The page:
Pickets also took place throughout Europe, in Canada and in the US to call for the restoration of political status and an end to the strip- searching and controlled movement of the prisoners.
Dieter Blumenfeld, spokesperson of the organising committee, said: “More than 30 years after the H-Block Hunger strikes ended, Irish prisoners are once again forced to protest for their rights. Some of these men are on dirty-protest for more than a year. Injustice in Ireland is growing.
“Marian Price and Martin Corey are both interned for more than a year and an Irishman held in a Lithuanian jail is denied his basic human rights.
“Only international pressure can be successful in the campaign to support the Irish Republican prisoners.”
There were protests in 11 countries on 3 continents. One of the protests, a vigil organised by Irish republicans of the “Maghaberry Awareness Group St. Pauli” in Hamburg was broken up by German police.
The following message was sent from the group of RSF-aligned republican prisoners at Maghaberry to the protests:
“Greetings from the Republican Prisoners in Maghaberry jail to the activists, supporters and participants of the International Day of Action for Irish Republican Prisoners of War 2012.
“We, the Republican Prisoners of War incarcerated in Maghaberry prison camp, wish to send greetings to those assembled all over the world today protesting on our behalf.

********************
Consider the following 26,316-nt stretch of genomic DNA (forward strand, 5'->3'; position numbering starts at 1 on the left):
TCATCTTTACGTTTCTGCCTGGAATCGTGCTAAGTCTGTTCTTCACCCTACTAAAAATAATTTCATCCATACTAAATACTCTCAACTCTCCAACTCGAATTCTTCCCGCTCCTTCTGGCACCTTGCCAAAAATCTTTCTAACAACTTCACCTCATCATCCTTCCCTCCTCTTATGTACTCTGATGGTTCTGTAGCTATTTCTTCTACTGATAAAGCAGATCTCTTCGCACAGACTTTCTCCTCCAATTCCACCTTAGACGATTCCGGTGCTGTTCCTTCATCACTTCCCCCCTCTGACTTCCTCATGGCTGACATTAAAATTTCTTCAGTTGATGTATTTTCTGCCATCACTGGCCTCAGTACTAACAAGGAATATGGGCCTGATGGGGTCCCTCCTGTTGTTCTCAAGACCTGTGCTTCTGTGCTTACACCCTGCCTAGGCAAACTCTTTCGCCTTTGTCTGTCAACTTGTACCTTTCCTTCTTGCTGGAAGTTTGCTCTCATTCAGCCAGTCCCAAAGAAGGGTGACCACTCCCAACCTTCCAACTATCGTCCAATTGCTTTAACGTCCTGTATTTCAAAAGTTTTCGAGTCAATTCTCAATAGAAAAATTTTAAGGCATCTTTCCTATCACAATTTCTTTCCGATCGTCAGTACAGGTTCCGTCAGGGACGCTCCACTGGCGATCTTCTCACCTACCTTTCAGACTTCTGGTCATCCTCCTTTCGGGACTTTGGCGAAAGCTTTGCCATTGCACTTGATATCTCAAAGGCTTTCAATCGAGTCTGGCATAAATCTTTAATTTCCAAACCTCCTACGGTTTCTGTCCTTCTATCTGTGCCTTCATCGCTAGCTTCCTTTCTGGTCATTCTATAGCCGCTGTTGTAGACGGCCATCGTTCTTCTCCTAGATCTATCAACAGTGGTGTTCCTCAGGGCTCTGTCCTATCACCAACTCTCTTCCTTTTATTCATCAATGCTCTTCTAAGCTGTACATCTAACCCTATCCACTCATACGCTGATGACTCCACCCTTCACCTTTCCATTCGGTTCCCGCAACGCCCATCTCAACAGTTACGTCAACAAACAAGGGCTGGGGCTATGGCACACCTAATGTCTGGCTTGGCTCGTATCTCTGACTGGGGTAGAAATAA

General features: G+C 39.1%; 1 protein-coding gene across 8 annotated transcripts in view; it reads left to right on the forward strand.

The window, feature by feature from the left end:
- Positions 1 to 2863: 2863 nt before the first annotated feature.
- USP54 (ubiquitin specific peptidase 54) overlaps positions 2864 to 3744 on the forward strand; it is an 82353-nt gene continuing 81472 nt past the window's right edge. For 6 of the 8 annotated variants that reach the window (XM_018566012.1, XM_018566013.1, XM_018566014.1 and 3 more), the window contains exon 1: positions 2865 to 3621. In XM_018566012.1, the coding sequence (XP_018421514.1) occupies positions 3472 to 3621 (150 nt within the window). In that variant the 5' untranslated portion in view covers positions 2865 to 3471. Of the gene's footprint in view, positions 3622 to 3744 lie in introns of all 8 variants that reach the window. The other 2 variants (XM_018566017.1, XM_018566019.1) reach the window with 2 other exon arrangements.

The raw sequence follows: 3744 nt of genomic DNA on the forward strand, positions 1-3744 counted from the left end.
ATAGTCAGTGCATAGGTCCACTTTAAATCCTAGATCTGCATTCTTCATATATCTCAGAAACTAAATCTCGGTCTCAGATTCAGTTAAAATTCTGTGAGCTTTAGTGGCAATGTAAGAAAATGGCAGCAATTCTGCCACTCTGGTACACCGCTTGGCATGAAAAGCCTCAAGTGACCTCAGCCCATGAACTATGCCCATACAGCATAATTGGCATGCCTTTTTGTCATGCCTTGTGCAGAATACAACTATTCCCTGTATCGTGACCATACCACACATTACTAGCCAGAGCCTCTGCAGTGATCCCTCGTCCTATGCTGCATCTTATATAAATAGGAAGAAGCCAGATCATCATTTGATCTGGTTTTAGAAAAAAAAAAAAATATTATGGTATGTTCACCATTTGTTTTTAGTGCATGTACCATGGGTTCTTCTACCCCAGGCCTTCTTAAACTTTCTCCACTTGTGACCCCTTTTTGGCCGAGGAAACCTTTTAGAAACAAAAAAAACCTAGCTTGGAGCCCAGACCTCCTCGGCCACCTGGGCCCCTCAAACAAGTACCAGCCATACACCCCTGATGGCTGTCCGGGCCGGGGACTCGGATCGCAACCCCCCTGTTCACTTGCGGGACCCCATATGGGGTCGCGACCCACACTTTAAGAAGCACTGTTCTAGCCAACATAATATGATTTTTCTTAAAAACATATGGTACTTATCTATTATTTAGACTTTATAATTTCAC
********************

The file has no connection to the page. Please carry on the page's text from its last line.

“At present we are engaged in a ‘dirty protest’ to end the archaic practice of strip searching and 23-hour lock-down, and to secure conditions befitting of Prisoners of War. The age-old British policy of criminalisation of Irish Republican prisoners is in full swing in Maghaberry and as always we, as Republicans, will oppose this in anyway we can.
“We have been on this current phase of protest now for over 18 months and we see little movement from our captors. The conditions we endure are far from humane or acceptable, yet we will continue in our struggle until our demands are met. We have a duty to all Republicans and to those prisoners who may follow us.
“We find ourselves incarcerated due to British rule in Ireland and are part of the broader struggle for Irish independence. We take heart from gatherings such as this, that Irish Republicanism is alive and vibrant, kept alive by people like you. As Republican Prisoners of War we will not shy away from our duty and we salute all those in Ireland and abroad who work towards the independence of Ireland by any means necessary.”The support we have received from those across the world makes us more determined and resolute, we are indeed grateful for such support, and ask for your continued support and activism on our behalf.
“We applaud those of you who take to the streets all over the world in protest at the detention of true Republicans.
“We will continue to resist all attempts by the British government to criminalise us and our struggle and with your continued support we are confident of victory.
“Onwards to the Republic!
“Signed O/C Maghaberry Gaol